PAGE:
Andre Wesson’s return will be a big boost to Ohio State on the defensive side

Adam Jardy
With Andre Wesson, above, sidelined for the past two games, Ohio State coach Chris Holtmann has deployed a three-guard offense. [Joshua A. Bickel/Dispatch]

The mixing and matching Ohio State has had to do while playing without Andre Wesson could be coming to an end.

After suffering a fractured eye socket during the final moments of the men’s basketball team’s season-opening win against Cincinnati, the senior forward has resumed participating in some practice sessions and could be back in uniform by the end of the week — perhaps as soon as Monday night’s game, when the 16th-ranked Buckeyes host Stetson.

Wesson’s return would bring an experienced, versatile defender back into coach Chris Holtmann’s rotation. It could also signify a return to the Buckeyes playing more traditional lineups.

Against the Bearcats, Ohio State played with three guards on the court for only 15.5 percent of the game, a figure buoyed by Wesson’s departure from the game with 5:57 to play. Four days later against UMass Lowell, that number climbed to 60.5 percent of the game as sophomore guard Duane Washington Jr. replaced Wesson in the starting lineup.

And in the 25-point win against No. 10 Villanova on Wednesday, Ohio State exclusively played three-guard lineups with Washington and classmate Luther Muhammad helping to lead the way. Washington has played 27 minutes in each of the past two games, tying for the second-most minutes played in his career. Against Villanova, Muhammad played the second-most minutes on the team, and the two combined for 25 points on 9-of-13 shooting while also keeping Villanova from getting into any sort of offensive rhythm.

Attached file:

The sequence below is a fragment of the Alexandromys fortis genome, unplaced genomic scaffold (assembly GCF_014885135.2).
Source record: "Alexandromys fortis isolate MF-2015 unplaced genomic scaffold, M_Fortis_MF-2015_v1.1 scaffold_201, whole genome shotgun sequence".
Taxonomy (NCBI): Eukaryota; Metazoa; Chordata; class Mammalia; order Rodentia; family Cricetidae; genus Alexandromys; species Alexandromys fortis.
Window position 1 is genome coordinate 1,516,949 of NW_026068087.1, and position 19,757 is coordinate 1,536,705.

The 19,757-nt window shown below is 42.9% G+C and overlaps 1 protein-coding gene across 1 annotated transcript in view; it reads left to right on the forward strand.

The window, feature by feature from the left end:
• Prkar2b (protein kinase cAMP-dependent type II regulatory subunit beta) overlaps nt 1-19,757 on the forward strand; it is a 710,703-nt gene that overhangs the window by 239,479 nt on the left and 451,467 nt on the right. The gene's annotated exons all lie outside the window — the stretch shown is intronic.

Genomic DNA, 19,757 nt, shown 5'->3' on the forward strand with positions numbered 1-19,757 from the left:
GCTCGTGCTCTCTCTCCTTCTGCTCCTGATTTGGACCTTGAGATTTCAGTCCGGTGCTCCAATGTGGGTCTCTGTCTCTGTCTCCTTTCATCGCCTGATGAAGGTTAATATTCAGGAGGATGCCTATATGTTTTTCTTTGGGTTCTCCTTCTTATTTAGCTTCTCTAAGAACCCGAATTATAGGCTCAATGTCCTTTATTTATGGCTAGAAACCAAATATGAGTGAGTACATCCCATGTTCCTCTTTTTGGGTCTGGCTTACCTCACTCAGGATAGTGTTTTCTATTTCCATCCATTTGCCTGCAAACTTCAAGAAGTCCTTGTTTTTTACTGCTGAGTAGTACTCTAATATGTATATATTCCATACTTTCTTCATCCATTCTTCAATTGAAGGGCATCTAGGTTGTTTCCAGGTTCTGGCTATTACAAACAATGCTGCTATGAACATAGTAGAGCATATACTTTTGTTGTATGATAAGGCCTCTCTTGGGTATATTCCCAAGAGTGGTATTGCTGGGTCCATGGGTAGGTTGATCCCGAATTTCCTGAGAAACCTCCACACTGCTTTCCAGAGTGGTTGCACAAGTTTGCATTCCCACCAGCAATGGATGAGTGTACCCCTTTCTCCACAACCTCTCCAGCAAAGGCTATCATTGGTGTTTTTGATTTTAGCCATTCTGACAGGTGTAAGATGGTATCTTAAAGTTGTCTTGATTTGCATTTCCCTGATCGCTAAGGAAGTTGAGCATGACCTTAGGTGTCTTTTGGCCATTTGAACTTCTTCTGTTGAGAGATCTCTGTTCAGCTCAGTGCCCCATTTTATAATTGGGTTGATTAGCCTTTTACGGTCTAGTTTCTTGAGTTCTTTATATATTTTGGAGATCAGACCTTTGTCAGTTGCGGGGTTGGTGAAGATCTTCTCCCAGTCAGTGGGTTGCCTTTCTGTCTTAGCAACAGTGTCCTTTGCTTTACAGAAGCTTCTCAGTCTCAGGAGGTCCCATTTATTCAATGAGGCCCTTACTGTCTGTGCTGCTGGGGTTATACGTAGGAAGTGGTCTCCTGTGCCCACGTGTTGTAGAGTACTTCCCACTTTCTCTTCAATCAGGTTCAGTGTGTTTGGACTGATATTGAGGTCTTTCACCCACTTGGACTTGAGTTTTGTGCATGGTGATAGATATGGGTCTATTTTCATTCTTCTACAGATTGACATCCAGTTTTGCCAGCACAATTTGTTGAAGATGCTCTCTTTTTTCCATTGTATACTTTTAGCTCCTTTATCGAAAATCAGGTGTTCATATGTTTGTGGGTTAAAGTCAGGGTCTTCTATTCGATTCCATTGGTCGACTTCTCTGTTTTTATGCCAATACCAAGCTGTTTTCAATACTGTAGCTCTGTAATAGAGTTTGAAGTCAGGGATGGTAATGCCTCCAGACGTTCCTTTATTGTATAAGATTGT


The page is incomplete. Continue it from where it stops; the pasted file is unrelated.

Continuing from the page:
“I thought they’ve been good these last two games,” Holtmann said of Muhammad and Washington after the Villanova win. “I thought (the Wildcats) would come and try to post those guys, and they did. I don’t think they would’ve done that as much with Andre, but I thought we were able to limit them from getting there enough, and I thought those guys making shots and spreading the floor really helped our offense.”

Wesson’s absence is most felt on the defensive end, where he has told Holtmann during the summer that proving himself as an elite Big Ten perimeter defender is among his personal goals for his senior season. He showed as much against Cincinnati, where he helped lock down All-America candidate Jarron Cumberland. He would finish with 13 points, but four of them came after Wesson left the game.

“I hate that we’ve got to play without Andre, but it’s kind of next man up,” Muhammad said. “Everyone knows they’ve got to contribute more, because that’s a big loss.”

That includes Washington, who is better known as a shooter than a defender.

“I think consistency is the key for him,” Holtmann said. “I do think he’s got the ability to put the ball on the floor and drive it more.

“Duane had a reputation for seeing only the rim, and I think for him he’s got to continue to grow in that area of making guys better, helping guys get better.”